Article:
In addition to the regular cast, former series writer and current The Cleveland Show writer Kirker Butler, actor Colin Ford, actress Christine Lakin, voice actress Rachael MacFarlane, sister of series creator and executive producer Seth MacFarlane, singer Helen Reddy, and actress Jennifer Tilly guest starred in the episode. Recurring guest voice actors Ralph Garman, writer Chris Sheridan, writer Danny Smith, episode writer Alec Sulkin and writer John Viener made minor appearances throughout the episode.
"And I'm Joyce Kinney" was broadcast on January 16, 2011, as a part of an animated television night on Fox, and was preceded by American Dad!, The Simpsons and the second episode of the animated series Bob's Burgers. It was followed by Family Guy creator and executive producer Seth MacFarlane's spin-off, The Cleveland Show. Family Guy was watched by 7.08 million viewers, according to Nielsen ratings, despite airing simultaneously with Desperate Housewives on ABC, Undercover Boss on CBS and the Golden Globe Awards on NBC. The episode also acquired a 3.7 rating in the 18–49 demographic, beating American Dad!, The Simpsons, Bob's Burgers and The Cleveland Show, in addition to significantly edging out all four shows in total viewership. The episode's ratings decreased significantly from the previous week's episode, largely due to the lead-in that had been provided by the NFL Wild Card game that preceded the "Animation Domination" line-up.
Television critics reacted with mixed reaction toward the episode, with one critic calling the storyline "pretty dull." In a simultaneous review of the episodes of American Dad!, The Simpsons and Bob's Burgers that preceded the show, and the episode of The Cleveland Show that followed it, The A.V. Club's Rowan Kaiser wrote, "I don't have much to say about tonight's Family Guy. Last week, we had some comments about how Family Guy seems to be willing to play with its format this season. That didn't happen this week at all." Kaiser went on to criticize the flashback involving Lois and Joyce in high school, stating, "Having a previously unknown flashback as the big reveal feels like cheating, if you're inclined to view Family Guy as consistent." He concluded his review by praising "the burning bush" joke, and ultimately gave the episode a C- rating, the worst rating of the night. It was beaten by the American Dad! episode "Fart-Break Hotel", The Cleveland Show episode "How Do You Solve a Problem Like Roberta?", The Simpsons episode "Flaming Moe", and the Bob's Burgers episode "Crawl Space". In a slightly more positive review of the episode, Jason Hughes of TV Squad praised the episode for some of its "silly side jokes," but felt disappointed by the ending to the show, commenting, "it didn't follow any real logic [...] It was an easy way out, as if they'd written themselves into a corner." Hughes also criticized the episode for its dependence on cutaway gags, writing, "at least there were some funnier moments in this one. Unfortunately, a lot of those came in the cutaways. And I thought we were starting to move away from a dependence on them." Hughes went on to comment that he felt confused by Stewie possibly being fathered by a porn star, adding that "it would be far more likely that Chris or Meg was fathered by the porn star."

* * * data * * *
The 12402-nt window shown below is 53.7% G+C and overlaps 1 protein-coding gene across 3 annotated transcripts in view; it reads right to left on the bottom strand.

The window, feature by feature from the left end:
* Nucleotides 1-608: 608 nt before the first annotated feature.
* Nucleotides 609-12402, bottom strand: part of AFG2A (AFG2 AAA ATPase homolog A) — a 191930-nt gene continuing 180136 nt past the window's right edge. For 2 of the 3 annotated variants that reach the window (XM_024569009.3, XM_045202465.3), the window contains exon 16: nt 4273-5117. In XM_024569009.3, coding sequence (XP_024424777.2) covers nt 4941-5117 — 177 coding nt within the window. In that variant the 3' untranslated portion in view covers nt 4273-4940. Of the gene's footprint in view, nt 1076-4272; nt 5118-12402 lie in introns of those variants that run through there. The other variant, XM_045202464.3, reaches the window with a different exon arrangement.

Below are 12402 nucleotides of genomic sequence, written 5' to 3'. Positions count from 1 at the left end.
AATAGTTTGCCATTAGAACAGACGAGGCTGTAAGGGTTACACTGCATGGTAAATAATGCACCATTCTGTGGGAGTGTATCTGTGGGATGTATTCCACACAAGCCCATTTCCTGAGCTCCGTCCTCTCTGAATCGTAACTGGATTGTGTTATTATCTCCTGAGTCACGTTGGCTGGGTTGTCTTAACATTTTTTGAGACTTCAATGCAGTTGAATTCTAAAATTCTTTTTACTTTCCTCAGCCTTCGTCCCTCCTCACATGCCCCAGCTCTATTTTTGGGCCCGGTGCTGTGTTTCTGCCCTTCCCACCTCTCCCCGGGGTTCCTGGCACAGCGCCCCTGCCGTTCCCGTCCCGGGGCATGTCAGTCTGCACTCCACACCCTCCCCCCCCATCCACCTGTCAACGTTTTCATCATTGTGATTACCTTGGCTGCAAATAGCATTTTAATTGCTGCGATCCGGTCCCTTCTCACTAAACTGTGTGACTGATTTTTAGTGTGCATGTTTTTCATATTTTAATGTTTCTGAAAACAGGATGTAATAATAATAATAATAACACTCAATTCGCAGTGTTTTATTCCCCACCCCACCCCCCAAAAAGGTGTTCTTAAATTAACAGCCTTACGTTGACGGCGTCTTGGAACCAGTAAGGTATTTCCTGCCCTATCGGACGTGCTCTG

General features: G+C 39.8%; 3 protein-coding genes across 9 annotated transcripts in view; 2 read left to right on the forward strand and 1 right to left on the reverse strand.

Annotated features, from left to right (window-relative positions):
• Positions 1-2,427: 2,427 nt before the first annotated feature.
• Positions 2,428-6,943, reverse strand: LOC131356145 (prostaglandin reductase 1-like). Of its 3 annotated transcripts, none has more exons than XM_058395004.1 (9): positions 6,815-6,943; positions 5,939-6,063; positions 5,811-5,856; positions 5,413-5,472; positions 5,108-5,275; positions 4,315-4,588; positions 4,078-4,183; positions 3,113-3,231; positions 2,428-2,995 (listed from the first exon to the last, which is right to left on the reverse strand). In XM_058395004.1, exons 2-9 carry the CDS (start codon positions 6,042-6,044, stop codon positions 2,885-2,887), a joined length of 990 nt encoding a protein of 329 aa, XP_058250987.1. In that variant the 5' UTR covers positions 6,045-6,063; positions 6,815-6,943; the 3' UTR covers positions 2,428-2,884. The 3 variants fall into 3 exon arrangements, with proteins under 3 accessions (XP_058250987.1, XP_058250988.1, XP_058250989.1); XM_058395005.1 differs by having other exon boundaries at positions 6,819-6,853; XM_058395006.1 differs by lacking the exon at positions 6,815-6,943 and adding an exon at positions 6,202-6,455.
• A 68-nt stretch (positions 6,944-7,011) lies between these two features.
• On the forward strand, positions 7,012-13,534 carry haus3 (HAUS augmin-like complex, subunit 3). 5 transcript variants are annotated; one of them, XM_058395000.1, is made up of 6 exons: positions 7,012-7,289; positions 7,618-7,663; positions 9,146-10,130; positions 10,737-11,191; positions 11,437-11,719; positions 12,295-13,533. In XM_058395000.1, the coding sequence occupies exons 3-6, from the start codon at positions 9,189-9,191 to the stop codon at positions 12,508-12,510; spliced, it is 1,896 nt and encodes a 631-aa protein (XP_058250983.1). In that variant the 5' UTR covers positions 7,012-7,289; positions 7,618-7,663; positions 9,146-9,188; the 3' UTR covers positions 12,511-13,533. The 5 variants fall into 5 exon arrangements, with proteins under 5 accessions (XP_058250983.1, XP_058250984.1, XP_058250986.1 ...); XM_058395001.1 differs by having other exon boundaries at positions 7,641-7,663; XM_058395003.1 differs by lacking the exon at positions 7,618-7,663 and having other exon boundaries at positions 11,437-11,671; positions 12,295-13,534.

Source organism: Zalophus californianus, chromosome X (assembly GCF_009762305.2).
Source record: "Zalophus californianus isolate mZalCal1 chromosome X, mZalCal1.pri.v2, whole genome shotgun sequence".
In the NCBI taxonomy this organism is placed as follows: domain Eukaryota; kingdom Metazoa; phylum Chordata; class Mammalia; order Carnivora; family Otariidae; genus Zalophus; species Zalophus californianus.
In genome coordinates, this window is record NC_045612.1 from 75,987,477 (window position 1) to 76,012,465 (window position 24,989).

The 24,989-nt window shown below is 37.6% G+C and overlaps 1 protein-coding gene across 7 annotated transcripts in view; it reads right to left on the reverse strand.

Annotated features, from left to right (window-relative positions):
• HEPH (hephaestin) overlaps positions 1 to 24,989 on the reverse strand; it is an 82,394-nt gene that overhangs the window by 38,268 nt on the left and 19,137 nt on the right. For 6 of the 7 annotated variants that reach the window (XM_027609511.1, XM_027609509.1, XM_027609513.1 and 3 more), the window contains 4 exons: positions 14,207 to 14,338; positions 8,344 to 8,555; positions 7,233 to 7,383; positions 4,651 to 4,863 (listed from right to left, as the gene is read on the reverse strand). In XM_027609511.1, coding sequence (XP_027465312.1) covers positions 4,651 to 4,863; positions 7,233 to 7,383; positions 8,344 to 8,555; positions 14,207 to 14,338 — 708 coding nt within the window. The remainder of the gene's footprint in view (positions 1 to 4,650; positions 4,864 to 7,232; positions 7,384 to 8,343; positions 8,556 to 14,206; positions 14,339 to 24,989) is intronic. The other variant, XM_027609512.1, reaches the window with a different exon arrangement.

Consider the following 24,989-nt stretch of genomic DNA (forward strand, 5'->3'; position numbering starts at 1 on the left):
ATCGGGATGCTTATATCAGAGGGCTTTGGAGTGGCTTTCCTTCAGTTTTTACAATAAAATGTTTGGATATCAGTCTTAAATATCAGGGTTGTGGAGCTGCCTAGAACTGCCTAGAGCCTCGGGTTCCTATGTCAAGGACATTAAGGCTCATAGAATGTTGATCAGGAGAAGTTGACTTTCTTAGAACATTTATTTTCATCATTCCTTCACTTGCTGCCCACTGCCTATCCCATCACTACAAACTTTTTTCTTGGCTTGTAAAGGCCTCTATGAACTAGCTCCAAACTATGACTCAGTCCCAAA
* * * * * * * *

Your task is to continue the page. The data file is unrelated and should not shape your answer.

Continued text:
The episode was among four other episodes submitted by the Family Guy production team for consideration of an Emmy Award nomination, in the Primetime Emmy Award for Outstanding Comedy Series category. "And I'm Joyce Kinney" was submitted, along with "Halloween on Spooner Street", "Road to the North Pole", "New Kidney in Town" and "Trading Places". The series was successfully nominated in 2009, but failed to merit an award. Mark Hentemann, executive producer and showrunner of Family Guy said of the nominating process, "We had internal discussions in the writers' room, and it seemed like we were much more akin to the other primetime comedies than we were to children's shows in animation. We assumed we would not get anywhere, and so it was a great surprise when we got the nomination."